Posts Tagged ‘parenting’

Lyrically, Darius Rucker has become quite family-oriented since his Hootie and the Blowfish days. One gets a sense that his music has become very auto-biographical, and as any marketer these days will tell you, “Story sells.” And if you can draw someone into your personal story like Rucker does, well that’s just golden. He has done that with me, more than once.

The song that inspired this post is “It Won’t Be Like This For Long”.  And like any good storyteller, Darius directs me to introspection, especially where it concerns my beautiful sixteen-year-old daughter:

“…when he drops her off at preschool, she’s clinging to his leg
The teacher peels her off of him, he says, “What can I do?”
She says now don’t you worry, this’ll only last a week or two
It won’t be like this for long
One day soon you’ll drop her off, and she won’t even know you’re gone
This phase is gonna fly by if you can just hold on
It won’t be like this for long
Some day soon she’ll be a teenager, and at times he’ll think she hates him
Then he’ll walk her down the aisle and he’ll raise her veil
But right now she’s up and cryin’, and the truth is that he don’t mind
As he kisses her good night and she says her prayers

… And just watchin’ her it breaks his heart, ‘cause he already knows
It won’t be like this for long.”

Now, my daughter was seven years old when I met her. So recollecting our history together leads to a bit of pining for missed chances, daydreaming about what might have been, and sadness about the lack of early birthday photos together. I never even got to see her head off to preschool. I get the teenager years, but missed the earlier things. I would have loved to have been her Daddy when she was that cute little squirt I never knew.

Just when I become maudlin, it’s Hootie to the rescue once again – this time from a song called “This” (and the family-centered lyrics are, again, dazzling in their poignancy):

“Got a baby girl sleeping in my bedroom and her mama laughing in my arms
There’s the sound of rain on the rooftop and the game’s about to start
I don’t really know how I got here but I’m sure glad that I did
And it’s crazy to think that one little thing could’ve changed all of it
Maybe it didn’t turn out like I planned, maybe that’s why I’m such, such a lucky man

For every stoplight I didn’t make
Every chance I did or I didn’t take
All the nights I went too far
All the girls that broke my heart
All the doors that I had to close
All the things I knew but I didn’t know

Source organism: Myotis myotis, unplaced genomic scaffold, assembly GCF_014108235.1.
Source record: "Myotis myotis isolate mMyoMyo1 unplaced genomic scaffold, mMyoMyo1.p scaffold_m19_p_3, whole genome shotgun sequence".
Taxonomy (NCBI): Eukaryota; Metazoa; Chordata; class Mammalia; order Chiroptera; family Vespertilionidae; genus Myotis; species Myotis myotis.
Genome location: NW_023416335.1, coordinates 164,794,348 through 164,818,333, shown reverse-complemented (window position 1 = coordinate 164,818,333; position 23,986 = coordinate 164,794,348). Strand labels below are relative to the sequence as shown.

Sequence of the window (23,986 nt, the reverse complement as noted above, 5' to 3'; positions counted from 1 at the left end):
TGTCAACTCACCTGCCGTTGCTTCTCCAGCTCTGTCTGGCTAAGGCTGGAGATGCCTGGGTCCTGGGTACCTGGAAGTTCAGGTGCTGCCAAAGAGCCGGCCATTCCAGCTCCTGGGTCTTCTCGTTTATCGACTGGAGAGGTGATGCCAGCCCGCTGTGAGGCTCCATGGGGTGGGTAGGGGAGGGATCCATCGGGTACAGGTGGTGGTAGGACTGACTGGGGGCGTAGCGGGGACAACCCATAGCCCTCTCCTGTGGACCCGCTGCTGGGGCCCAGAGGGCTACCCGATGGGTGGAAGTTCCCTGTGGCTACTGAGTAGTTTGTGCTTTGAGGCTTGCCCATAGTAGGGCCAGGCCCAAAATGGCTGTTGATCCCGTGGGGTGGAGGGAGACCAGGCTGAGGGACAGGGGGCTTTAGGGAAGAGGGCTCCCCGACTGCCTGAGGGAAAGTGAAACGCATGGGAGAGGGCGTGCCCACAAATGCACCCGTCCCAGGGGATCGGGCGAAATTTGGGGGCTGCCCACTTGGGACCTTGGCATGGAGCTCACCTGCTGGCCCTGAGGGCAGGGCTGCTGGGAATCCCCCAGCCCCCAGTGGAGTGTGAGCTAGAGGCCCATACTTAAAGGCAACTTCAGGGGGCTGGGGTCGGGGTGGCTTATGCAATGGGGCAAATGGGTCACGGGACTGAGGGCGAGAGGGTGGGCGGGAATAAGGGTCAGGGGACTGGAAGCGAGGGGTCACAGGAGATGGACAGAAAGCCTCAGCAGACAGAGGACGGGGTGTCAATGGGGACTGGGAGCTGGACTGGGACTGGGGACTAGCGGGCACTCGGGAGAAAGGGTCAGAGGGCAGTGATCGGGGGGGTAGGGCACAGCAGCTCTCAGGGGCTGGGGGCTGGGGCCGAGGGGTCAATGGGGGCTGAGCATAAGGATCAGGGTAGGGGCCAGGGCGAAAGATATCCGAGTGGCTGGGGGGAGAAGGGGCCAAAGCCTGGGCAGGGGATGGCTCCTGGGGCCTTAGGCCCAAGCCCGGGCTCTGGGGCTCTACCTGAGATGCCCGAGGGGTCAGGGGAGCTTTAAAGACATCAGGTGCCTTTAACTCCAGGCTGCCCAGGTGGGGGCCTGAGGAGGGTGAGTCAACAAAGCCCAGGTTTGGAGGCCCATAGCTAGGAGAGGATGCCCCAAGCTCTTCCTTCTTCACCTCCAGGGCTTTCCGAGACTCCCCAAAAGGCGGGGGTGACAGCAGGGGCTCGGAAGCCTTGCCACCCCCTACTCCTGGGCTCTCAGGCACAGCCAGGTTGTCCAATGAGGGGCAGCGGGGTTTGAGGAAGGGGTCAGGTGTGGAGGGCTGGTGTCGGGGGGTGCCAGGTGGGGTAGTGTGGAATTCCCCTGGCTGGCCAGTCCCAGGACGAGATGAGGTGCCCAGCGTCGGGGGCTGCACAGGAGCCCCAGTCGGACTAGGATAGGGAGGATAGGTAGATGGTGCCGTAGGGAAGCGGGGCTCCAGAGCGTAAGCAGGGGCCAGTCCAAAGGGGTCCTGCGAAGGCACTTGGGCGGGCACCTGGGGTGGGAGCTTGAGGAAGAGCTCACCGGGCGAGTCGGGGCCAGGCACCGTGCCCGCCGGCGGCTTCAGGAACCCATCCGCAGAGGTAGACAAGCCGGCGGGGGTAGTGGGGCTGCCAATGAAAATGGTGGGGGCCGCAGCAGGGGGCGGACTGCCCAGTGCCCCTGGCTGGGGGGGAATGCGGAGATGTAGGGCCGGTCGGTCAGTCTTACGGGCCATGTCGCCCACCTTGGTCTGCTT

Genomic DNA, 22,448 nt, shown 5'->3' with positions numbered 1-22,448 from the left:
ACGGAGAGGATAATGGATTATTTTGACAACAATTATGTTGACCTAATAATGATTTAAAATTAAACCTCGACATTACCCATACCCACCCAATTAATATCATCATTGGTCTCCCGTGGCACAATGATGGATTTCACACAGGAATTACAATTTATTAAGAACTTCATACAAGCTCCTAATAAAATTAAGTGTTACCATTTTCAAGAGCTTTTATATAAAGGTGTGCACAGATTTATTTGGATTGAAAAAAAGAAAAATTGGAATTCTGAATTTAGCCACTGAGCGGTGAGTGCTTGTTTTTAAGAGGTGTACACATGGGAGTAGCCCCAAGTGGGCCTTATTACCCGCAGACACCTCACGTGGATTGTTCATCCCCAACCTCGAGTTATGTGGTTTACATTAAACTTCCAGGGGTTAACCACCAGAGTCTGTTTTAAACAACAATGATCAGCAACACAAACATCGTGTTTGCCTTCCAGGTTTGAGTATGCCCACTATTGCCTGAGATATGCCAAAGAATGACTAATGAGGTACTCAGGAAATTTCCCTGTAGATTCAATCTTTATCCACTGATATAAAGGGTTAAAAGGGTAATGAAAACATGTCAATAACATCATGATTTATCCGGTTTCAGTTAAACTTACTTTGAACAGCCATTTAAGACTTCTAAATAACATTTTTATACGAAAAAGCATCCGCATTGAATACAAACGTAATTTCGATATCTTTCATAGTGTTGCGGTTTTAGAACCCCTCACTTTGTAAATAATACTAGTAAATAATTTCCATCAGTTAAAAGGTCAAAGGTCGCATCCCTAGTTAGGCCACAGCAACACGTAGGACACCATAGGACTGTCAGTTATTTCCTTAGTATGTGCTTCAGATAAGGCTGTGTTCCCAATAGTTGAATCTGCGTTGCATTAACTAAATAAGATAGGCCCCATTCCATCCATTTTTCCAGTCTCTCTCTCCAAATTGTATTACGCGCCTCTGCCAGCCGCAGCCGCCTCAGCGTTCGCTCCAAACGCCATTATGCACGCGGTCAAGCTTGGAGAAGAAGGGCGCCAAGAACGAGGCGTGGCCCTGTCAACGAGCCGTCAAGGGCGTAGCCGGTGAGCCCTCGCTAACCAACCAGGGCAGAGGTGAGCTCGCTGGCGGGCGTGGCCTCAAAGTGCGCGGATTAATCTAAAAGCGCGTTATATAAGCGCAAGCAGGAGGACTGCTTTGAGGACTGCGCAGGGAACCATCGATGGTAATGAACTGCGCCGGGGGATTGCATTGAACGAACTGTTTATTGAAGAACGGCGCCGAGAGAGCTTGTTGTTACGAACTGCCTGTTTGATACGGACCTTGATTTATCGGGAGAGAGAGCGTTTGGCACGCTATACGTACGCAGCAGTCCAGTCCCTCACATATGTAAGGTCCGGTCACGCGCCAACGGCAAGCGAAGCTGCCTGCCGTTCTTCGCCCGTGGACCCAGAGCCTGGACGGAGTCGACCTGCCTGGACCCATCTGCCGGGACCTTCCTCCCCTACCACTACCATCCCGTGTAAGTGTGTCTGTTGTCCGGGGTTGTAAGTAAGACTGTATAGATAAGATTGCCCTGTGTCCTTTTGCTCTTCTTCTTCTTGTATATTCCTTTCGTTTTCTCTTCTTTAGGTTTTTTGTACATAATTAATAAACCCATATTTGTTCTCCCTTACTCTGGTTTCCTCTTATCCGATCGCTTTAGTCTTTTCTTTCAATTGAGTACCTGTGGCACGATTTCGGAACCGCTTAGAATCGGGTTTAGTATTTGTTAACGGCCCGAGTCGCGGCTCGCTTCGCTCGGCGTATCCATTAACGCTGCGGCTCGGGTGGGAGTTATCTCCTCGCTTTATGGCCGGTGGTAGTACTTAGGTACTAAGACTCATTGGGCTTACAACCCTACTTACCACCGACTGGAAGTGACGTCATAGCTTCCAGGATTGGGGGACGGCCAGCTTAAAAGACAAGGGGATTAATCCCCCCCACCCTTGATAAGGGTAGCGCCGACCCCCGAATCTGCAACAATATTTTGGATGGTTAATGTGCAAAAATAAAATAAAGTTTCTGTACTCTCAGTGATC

Thank God for all I missed, ‘cause it led me here to this”

Rucker got to savor those very early moments, and I didn’t. But Lord only knows how badly I’d have screwed things up if I’d been there in those early years for my little girl. I am fairly certain I wasn’t the man I needed to be in those days, and my immaturity would have been a bad, probably flammable, influence.

So instead of dwelling on the baby girl I didn’t meet until she was seven, I thank God for the path he sent me on that got me here. When I was in college, I had no idea that this is where I was headed. When I bought my first car, when I spent all those lost weekends following the local Atlanta bands, when I packed up my things and moved out of my folks’ home, when I turned down that one job and took that other one…

Thank God for all I missed, ‘cause it led me here to this.








We often think about the paths we didn’t take. What decisions have you made that, at the time sounded like steps backward, but turned out marvelous? Tell your story in the comments below.




It doesn’t seem possible that it’s almost April already. I had so many plans that should have come to fruition by now. I distincly remember last November thinking that January, maybe February at the latest would be the month where my free time finally became available to me again. Ha! No such luck.

Although I continue to make progress on my to-do lists, I always seem to remain “just a few more weeks” away from that mythical situation – a day with nothing special going on and the opportunity to just head out on an adventure or two. It’s like the shimmery mirage in the desert that keeps just out of reach even though you keep walking toward it.

So I set deadlines and make lists, because without them I would simply flop around the living room in confusion, making whimpering noises and wiping the drool from the corners of my mouth.